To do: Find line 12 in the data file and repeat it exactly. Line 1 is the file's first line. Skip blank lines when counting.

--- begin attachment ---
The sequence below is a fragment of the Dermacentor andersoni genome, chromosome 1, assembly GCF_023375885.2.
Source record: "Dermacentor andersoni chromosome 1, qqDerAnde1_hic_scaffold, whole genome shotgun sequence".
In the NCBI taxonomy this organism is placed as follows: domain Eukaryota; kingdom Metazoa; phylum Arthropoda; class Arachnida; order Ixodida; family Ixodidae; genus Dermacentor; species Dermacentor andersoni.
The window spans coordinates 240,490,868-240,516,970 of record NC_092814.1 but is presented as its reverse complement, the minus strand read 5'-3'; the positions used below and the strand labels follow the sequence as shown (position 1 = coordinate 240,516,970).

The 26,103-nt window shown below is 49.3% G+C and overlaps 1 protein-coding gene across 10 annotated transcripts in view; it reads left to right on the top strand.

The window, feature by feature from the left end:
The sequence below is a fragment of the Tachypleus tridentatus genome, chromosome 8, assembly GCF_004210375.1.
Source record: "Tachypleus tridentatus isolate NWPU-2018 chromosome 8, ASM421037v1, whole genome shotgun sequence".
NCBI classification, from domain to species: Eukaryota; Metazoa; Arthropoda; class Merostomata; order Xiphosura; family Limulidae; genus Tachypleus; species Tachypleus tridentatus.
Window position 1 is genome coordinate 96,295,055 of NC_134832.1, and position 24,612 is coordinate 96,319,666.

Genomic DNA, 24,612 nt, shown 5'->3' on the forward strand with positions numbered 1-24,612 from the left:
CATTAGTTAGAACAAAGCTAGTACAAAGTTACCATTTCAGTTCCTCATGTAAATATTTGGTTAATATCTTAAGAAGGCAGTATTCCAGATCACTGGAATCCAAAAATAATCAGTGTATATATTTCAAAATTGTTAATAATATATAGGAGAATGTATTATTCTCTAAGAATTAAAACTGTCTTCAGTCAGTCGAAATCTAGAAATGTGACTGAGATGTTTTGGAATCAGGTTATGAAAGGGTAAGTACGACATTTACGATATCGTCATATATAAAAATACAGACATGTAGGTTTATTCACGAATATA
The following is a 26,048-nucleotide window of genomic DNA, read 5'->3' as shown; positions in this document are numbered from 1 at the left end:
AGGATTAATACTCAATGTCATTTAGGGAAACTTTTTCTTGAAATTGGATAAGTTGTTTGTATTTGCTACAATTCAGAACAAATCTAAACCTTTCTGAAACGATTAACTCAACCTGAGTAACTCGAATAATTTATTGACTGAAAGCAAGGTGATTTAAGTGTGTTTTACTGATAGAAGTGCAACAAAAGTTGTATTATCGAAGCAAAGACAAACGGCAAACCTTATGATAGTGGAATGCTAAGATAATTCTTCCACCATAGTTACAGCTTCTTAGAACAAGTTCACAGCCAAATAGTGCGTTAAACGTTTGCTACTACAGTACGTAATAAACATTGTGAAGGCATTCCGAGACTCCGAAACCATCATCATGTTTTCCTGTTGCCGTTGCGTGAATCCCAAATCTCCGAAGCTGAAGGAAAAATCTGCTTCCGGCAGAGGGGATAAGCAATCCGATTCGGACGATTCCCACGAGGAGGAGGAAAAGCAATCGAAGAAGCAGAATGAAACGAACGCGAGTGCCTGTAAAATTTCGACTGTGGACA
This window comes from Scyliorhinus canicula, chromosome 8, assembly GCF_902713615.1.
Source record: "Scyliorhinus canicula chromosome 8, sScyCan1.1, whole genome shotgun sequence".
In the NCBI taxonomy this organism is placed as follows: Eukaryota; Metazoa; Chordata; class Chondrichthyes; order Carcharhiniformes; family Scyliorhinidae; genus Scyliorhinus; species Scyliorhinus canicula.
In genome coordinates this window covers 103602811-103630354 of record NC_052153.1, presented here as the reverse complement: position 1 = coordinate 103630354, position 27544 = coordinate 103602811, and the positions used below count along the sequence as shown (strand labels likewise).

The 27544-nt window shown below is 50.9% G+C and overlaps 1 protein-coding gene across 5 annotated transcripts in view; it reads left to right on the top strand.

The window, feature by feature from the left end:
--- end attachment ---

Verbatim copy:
CATTAGTTAGAACAAAGCTAGTACAAAGTTACCATTTCAGTTCCTCATGTAAATATTTGGTTAATATCTTAAGAAGGCAGTATTCCAGATCACTGGAATCCAAAAATAATCAGTGTATATATTTCAAAATTGTTAATAATATATAGGAGAATGTATTATTCTCTAAGAATTAAAACTGTCTTCAGTCAGTCGAAATCTAGAAATGTGACTGAGATGTTTTGGAATCAGGTTATGAAAGGGTAAGTACGACATTTACGATATCGTCATATATAAAAATACAGACATGTAGGTTTATTCACGAATATA